Secretary of State Rex Tillerson has released a diplomatic cable cable to all U.S. embassies stating that persons who have obtained a visa before entering the U.S. must follow through on their plans upon entry for three months or risk losing all possibilities for future visas approvals.
This means that a foreign national of countries who need visas to enter the U.S. cannot do anything they did not express in their consular interview once arriving in the United States. This includes marriage, school, and employment. Doing these things within the first three months will be seen as “willful misrepresentation” according to the cable.
This policy is a change from previous protocol where a change of plans was seen as a misrepresentation for only the first month in the States. Diana Rish of AILA explicitly clarified the policy. She remarked, “If someone comes to the U.S. as a tourist, falls in love and gets married within 90 days and then applies for a green card, this means the application would be denied.”
This rule only applies to nationals of countries that require a visa. Citizens of 38 countries (mostly Europe, Australia, New Zealand, and Japan) do not need visas to travel to the U.S. Asia and the Middle East will be most impacted by this policy.
This visa policy follows a September 13th ruling by the U.S. State Department that they will stop issuing certain visas for nationals of Cambodia, Eritrea, Guinea, and Sierra Leone because these nations are not taking back their citizens whom have been deported from the U.S. The diplomatic cable sent by Rex Tillerson accuses these countries of “denying or unreasonably delaying” the return of their citizens.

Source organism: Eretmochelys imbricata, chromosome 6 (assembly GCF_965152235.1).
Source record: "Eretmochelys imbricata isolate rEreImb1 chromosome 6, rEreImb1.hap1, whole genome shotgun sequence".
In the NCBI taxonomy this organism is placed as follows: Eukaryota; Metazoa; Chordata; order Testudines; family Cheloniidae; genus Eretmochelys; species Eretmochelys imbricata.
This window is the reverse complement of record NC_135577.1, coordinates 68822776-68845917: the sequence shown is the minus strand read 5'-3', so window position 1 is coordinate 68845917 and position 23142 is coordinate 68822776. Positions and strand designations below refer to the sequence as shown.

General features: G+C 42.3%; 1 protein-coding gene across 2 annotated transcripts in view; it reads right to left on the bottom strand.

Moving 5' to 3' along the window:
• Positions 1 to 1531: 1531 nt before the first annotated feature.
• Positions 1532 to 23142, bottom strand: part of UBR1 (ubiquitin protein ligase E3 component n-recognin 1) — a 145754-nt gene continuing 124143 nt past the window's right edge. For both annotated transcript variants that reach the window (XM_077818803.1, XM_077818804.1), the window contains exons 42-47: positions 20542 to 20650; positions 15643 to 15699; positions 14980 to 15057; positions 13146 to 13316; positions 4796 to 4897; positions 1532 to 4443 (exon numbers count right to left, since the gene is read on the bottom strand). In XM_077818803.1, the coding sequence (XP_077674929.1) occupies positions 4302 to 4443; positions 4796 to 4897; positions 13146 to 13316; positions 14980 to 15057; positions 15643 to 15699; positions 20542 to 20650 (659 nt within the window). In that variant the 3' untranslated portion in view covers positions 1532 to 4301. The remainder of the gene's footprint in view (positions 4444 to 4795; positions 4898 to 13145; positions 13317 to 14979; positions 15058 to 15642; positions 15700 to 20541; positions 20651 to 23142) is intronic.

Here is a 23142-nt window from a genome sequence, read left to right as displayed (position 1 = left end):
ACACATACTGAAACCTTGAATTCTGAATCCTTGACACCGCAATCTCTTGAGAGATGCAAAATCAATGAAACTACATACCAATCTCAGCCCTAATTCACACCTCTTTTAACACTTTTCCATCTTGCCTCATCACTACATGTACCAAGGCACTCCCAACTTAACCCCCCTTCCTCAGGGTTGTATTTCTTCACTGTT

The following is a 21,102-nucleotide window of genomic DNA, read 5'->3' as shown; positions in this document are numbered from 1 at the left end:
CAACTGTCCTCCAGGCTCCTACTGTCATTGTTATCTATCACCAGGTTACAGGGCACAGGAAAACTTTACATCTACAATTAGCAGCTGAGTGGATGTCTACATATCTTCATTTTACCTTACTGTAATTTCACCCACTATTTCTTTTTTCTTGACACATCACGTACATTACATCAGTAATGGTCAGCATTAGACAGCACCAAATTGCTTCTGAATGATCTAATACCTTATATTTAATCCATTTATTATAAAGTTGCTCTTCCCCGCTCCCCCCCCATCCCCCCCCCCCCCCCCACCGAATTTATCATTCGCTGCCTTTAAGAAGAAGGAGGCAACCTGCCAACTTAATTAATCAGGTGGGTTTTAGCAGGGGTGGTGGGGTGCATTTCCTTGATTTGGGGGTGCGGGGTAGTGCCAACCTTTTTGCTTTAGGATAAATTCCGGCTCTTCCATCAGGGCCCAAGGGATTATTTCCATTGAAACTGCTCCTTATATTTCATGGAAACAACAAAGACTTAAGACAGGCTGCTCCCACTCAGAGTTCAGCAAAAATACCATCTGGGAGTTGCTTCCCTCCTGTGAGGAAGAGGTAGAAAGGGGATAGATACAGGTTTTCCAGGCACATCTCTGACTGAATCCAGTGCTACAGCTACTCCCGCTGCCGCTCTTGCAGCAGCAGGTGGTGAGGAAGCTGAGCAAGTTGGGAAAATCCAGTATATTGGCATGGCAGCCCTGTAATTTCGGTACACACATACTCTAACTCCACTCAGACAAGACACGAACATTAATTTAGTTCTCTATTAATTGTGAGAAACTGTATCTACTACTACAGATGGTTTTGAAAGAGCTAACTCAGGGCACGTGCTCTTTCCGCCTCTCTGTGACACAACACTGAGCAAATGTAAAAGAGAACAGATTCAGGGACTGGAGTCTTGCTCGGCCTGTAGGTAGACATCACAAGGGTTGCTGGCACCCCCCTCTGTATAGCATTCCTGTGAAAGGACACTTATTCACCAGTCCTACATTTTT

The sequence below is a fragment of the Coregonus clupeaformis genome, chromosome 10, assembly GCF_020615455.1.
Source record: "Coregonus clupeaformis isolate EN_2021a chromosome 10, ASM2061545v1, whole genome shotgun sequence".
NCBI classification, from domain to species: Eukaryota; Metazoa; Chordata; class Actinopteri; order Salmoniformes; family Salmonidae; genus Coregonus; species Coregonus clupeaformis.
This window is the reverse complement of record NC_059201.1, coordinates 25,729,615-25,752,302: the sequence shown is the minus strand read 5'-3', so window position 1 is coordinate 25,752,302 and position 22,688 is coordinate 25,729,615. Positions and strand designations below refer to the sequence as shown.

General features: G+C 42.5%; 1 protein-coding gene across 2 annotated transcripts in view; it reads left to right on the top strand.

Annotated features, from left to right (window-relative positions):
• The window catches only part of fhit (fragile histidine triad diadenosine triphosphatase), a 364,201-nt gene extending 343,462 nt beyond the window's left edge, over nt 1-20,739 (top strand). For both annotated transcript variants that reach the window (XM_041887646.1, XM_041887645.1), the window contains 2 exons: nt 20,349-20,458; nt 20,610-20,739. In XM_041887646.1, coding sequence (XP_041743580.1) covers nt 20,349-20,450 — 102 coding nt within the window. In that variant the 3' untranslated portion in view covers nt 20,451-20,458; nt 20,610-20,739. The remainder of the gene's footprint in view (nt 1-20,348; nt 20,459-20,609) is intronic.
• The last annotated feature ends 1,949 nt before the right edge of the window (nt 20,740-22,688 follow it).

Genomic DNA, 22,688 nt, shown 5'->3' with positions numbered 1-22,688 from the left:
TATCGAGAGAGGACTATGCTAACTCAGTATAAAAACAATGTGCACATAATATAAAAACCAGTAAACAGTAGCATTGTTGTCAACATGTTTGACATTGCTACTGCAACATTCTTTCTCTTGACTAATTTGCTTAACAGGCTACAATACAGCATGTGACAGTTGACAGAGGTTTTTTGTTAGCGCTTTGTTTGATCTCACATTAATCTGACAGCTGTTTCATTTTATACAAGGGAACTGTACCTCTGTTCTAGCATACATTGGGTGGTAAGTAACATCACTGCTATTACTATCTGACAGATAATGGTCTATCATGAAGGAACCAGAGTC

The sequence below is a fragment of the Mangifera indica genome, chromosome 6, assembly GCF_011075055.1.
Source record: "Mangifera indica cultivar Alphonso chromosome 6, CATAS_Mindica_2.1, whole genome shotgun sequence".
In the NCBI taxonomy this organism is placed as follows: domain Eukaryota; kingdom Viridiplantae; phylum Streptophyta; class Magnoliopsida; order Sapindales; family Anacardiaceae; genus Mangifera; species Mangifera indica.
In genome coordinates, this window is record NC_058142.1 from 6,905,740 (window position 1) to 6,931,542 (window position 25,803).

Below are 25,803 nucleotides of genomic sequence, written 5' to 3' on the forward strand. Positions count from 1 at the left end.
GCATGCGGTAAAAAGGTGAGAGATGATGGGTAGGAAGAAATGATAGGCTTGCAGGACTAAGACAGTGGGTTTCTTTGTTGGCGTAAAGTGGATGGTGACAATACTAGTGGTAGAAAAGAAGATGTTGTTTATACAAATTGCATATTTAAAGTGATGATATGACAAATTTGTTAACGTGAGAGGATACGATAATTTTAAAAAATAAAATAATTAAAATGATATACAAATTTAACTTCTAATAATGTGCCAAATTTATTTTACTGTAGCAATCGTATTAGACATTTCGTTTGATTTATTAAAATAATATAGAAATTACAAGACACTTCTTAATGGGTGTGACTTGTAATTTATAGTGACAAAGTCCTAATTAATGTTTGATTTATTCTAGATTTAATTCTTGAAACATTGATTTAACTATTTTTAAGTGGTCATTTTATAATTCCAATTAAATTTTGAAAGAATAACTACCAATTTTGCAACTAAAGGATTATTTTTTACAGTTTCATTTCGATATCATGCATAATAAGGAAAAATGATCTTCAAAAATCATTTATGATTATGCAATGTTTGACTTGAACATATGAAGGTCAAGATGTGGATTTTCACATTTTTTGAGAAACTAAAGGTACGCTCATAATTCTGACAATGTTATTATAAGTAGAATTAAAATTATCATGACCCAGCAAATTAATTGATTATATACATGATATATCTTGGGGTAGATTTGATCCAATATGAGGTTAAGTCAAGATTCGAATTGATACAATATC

Proponents of these policies say they will prevent people from abusing the legal immigration process, and it’s the immigrant’s responsibility to substantiate their change of plans. Yet, while other countries are enhancing their visa issuance policy to allow more global talent, the U.S. states has taken a number of actions to frustrate visa applicants in interest of adhering to quotas and arbitrary diplomatic rules that shut out otherwise lawful employment.
If the U.S. wants to continue to be competitive in the global marketplace, its leaders must stop curbing company’s ability to hire the talent it needs to contend.